A detailed, yet highly playable, perspective based Napoleonic Wargame
Game mechanics that allow you to play the battles you love to read about: Big battles, multi-corps battles, where reserves and planning matter.
Manage your own sector of the battlefield but care what is happening in the others.
Don't be pigeon-holed into small parts of large battles when you can run the whole shebang, in real-time, at any ground scale you like.
Lead the attack upon the Pratzen as Soult, while in the same game Davout stubbornly defends the right flank against the Austrians.
Et sans résultat! offers what you're looking for.
The Napoleonic Wars are one of the most visually stunning periods of military history. Your games should represent the grandiosity of the period. With Et sans résultat! they can.
Everyone wants a game that looks the period and feels the period.
A game where battle lines develop, pressure masses, and heavy assault waves crash against the embattled defender.
A game where players want to choose reserves, not because the rules told you to, but because you really feel you'll need them: to exploit success or to stem a setback.
Play with any figures and any basing at any ground scale.
ESR uses ground-scale-agnostic mechanics. That means you can play at any ground scale you want — like perhaps the ground scale your figures are already based for.
It also means you can use whatever scale figures you like, be they 2mm, 6mm, 10mm, 15mm, 20mm, 25mm… Well, you get the idea.
Heck, you could even try ESR out with unit cards before you decide that you love it and want to use miniatures.
We provide The ESR Quick Reference Guide in a variety of popular ground scales as well as straight scale yards.
Et sans résultat! requires no tabletop markers to play.
Orders and fatigue can be easily tracked on a roster, but if you deplore rosters and want to track orders and fatigue on the tabletop, it can be done cleanly and unobtrusively with decorative tokens, stragglers, or casualty figures.
No markers also means ESR is excellent for small scale figures.
Players with 6mm and 10mm collections will love the detail and scope of game play, but won't be hampered by trying to track casualties per unit.
If you want to do it, there's probably an example of it.
The ESR Player's Guide is explicit and direct, offering plentiful illustrated examples. Upwards of six to ten examples per phase means you'll be able to see how every mechanic works.
The ESR Quick Reference Guide is only the front and back of a single page, but once you've played, it has everything you need.
And you can check out The ESR Quick Reference Guide right now.
Find what you need quickly and visually.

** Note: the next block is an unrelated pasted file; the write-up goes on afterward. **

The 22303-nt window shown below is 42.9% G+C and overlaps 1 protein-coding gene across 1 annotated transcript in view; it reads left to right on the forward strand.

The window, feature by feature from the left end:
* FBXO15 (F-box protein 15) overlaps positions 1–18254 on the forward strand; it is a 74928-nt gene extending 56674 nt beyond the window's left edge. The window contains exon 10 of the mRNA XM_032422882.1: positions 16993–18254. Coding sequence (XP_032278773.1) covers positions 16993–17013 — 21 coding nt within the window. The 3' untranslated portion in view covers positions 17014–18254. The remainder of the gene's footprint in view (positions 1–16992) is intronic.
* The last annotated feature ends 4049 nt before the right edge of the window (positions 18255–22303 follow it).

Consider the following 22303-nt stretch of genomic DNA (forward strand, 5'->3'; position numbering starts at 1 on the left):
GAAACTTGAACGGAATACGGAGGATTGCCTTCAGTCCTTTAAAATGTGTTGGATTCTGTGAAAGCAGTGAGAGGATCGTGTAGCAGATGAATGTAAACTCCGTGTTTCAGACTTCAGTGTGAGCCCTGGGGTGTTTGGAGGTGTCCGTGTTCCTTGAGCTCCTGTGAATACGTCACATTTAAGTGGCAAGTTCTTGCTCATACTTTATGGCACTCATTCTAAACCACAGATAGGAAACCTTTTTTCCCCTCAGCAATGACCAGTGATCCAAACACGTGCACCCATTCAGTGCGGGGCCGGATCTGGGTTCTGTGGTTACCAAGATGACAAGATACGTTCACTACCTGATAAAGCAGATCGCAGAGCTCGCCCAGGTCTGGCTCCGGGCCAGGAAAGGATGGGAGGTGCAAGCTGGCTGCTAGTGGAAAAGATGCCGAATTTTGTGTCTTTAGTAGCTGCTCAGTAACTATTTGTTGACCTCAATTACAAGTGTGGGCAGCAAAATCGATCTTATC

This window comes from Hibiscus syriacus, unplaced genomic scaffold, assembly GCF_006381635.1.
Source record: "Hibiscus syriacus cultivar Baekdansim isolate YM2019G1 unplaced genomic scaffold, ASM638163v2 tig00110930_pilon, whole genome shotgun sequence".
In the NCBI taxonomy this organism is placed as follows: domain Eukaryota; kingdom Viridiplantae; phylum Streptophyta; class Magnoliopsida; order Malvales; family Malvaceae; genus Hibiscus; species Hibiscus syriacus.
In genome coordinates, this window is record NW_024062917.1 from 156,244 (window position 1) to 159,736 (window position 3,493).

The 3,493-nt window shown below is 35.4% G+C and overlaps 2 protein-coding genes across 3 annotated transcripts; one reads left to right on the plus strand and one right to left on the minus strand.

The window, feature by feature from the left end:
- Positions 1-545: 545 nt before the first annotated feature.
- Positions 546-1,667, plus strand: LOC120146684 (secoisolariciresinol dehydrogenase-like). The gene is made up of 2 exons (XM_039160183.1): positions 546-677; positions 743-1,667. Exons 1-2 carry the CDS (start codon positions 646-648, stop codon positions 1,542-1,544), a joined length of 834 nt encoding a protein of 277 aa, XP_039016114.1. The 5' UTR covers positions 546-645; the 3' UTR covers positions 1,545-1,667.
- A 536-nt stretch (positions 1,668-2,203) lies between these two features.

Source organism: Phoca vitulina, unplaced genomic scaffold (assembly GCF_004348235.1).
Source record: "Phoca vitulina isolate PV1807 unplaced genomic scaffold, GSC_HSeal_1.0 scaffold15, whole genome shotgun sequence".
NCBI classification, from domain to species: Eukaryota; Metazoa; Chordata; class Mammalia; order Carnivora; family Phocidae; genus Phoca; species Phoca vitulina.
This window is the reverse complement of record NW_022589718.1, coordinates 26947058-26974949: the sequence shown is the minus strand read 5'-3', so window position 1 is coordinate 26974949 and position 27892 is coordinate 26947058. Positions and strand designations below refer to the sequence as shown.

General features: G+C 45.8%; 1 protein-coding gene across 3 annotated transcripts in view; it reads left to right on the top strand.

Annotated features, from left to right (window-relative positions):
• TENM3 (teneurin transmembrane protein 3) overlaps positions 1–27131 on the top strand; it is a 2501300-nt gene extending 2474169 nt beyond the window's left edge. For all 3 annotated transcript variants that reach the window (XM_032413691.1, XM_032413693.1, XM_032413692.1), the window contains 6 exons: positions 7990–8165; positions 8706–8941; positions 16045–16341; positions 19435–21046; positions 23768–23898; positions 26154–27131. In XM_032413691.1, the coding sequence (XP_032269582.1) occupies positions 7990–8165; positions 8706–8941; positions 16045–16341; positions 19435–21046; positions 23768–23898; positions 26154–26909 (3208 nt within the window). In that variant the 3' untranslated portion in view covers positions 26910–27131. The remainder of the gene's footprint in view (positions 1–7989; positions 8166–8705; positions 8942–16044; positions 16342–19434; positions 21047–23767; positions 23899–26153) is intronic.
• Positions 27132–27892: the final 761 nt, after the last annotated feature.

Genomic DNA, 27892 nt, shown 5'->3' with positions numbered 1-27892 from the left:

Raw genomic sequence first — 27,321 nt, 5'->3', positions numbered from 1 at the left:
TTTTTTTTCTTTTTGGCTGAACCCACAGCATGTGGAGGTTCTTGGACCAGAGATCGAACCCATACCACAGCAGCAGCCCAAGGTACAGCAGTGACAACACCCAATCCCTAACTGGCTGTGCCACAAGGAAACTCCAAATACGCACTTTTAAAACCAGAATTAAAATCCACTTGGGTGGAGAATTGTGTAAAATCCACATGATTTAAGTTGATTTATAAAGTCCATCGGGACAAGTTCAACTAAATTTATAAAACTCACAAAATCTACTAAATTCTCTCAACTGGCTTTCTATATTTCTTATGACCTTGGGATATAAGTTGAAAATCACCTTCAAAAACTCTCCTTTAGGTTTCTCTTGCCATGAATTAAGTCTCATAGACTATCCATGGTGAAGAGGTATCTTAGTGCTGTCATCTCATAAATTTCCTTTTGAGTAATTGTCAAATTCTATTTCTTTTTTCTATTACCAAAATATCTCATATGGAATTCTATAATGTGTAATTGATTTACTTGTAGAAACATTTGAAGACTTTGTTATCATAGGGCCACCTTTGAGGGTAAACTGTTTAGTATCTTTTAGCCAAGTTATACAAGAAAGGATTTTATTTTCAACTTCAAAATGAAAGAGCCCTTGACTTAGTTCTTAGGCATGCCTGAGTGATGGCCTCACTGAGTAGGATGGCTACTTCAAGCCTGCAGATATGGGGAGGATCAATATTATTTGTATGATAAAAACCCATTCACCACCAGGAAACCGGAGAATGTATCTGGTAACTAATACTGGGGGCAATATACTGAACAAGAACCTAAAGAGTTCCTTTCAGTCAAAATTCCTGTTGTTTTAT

The ESR Player's Guide is color coded by phase to match The Quick Reference Guide. If you're in Combat, and have a question about the red combat chart, flip to the red pages of The Player's Guide.
Need an example? Every example has its outer top corner dog-eared and labeled "Example". So you can literally just flip through by color to find what you need visually.
It's good to ask why, and even better to learn the answer.
Every section of The ESR Player's Guide includes commentary by the designer giving his thoughts, reasons, and justifications for how the rules work. Off-set to the side in bubbles, they don't interfere with the rules, but let you gain insight into why mechanics work as they do, or if you really understood that mechanic correctly.
Suggested, optional rules are linked to the sections and mechanics they apply to, indicated in gray bubbles.
We can't stand using a book that doesn't offer practical essentials, like:
And we doubt you like rules without those things either. ESR offers a hybrid glossary-index that defines key terms and cites the specific rules that elaborate on them.
Need to know how far a "retire" move is for infantry?
You could flip to the red Combat pages, but the glossary-index will tell you it is 225 yards. And if you want to know more about it, the citation says you can learn more in The Player’s Guide: Combat Results (6.3.2).
The ESR Player's Guide is the second edition of ESR.
Nothing and everything.
The scope and focus of the game remains the same, but the rules are more explicit, the examples more plentiful, and the mechanics yet faster.
To get a better idea of what is in ESR's second edition you can checkout an in-depth overview of The ESR Player's Guide
ESR second edition is available in two versions: The Essential Player's Guide and The Complete Player's Guide. The Essential Player's Guide is everything you need to play ESR. Rules, examples, charts. It is your standard core rules system. The Complete Player's Guide also includes two supplements:
These supplements provide examples of the military organization of all five major nations for every campaign during the Napoleonic Wars, extensive Commander and Unit rating recommendations, and guidelines for designing your own scenarios.
TWC is also proud to offers a series of ESR Campaign Guides offering scenarios, a campaign framework to link them, and massive uniform painting guides of hundreds of images.
And each Campaign Guide is compatible with most any tabletop Napoleonic wargame you choose to use.
Et sans résultat! can be played with nearly any basing scheme. This means there is no necessity to rebase your existing miniatures collection.
The best way to use your existing collection 'as is', is to determine the frontage of a typical battalion of infantry, and determine what ground scale best suits it. However, some players may find they like to use 'native' basing, as it allows the depiction of different Unit types and characteristics visually, reducing the information that would otherwise be kept on a roster or label.
Basic Units are those without any Unit Characteristics, such as light [L], shock [S1, S2, S3], or irregular [I].
Basic infantry battalions are depicted with two ranks of figures along the rear of the base.
Basic cavalry are depicted with four mounted figures, placed abreast, nominally in the center of their base.
Units with the light [L] characteristic ignore the movement penalties of rough terrain, treat dense terrain as though it was rough when moving through it, and receive a positive modifier when resolving combat in dense terrain. Lights [L] are also more effective during the Artillery & Skirmish Phase by providing more points than Units without the light [L] characteristic.